Nevada high school sports fans received great news Thursday when Gov. Steve Sisolak announced that action can resume after nearly a one-year pause. However, the news came with a few caveats. Clark County, which includes most of the Las Vegas area, will not allow competition until in-person learning is in place, which it currently is not. More than 75 percent of the state's 3.08 million residents call that county home.
If kids do return to class there, then spring sports such as baseball, boys golf, softball, swimming, track and boys volleyball have a chance to return. The Clark County School District has already canceled all fall and winter sports, which includes football, basketball and wrestling.
For the rest of the state, sports regulated by the Nevada Interscholastic Activities Association can return to practice as soon as Thursday, with games following shortly after that.
In the case of football, the season is scheduled to begin as early as March 6 with a five-game season. Other fall sports will also have condensed seasons. But again, not Clark County.
Spring sports will follow the six-week season, however the winter season statewide is done. The NIAA had planned for three six-week seasons, but "time has simply run out," NIAA assistant director Donnie Nelson said. "From our hearts, we are sorry."
Football was supposed to start practice last Saturday but remained in flux as one of three sports on the state's no-play list due to COVID-19. Sisolak announced it was taken off the list Wednesday.
According to NevadaSportsNet.com
, attendance for games will initially be limited to 100 or 35 percent capacity, whichever is less. After March 15, it will increase to 250 or 50 percent capacity.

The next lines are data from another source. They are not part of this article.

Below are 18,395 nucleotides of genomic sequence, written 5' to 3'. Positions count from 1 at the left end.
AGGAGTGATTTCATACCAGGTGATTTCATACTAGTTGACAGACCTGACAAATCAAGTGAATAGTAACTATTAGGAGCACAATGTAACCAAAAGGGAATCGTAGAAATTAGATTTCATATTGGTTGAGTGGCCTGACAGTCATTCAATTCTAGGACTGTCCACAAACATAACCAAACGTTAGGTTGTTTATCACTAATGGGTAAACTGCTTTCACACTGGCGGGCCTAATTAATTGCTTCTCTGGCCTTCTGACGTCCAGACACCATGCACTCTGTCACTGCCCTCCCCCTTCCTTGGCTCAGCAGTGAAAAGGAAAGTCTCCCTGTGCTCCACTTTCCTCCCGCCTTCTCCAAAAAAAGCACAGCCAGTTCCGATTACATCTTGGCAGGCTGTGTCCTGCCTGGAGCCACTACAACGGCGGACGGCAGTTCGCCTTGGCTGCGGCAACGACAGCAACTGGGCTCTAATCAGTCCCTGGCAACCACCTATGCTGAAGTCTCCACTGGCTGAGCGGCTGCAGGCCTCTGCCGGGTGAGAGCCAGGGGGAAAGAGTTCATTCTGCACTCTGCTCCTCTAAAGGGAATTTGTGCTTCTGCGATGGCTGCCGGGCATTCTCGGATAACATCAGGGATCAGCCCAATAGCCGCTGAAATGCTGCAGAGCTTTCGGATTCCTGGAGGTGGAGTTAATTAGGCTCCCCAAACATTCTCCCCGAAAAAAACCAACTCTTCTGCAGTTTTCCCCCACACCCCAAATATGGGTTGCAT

Sisolak said the drop in positivity rate for COVID and number of cases was part of the reason in getting kids back on the field.
"A lot of the kids, and I fully understand, they want to get back on the field, they want to have practices, they want to have their games," Sisolak said. "Some students are hoping for scholarships to move on to college. We're going in the right direction, and we decided it was time. Now, it's up to local districts. Clark County, I don't know if they'll participate. That will be up to them. But there's been a lot of demand in Washoe and the rural counties to allow us to move forward."
Nevada is now one of 12 states hoping to play football in the winter or spring. Washington was the first to hit the field last weekend.
North Carolina and Virginia have seasons scheduled later this month,
while five others now, including Nevada, along with Illinois, Oregon, Maryland and New Mexico plus Washington
D.C. — plan to start games in March.
states — California, New York and Rhode Island — are still either
working on a start date or considering taking 2020-21 off from football.
Other states that have already canceled football: Connecticut, Hawaii,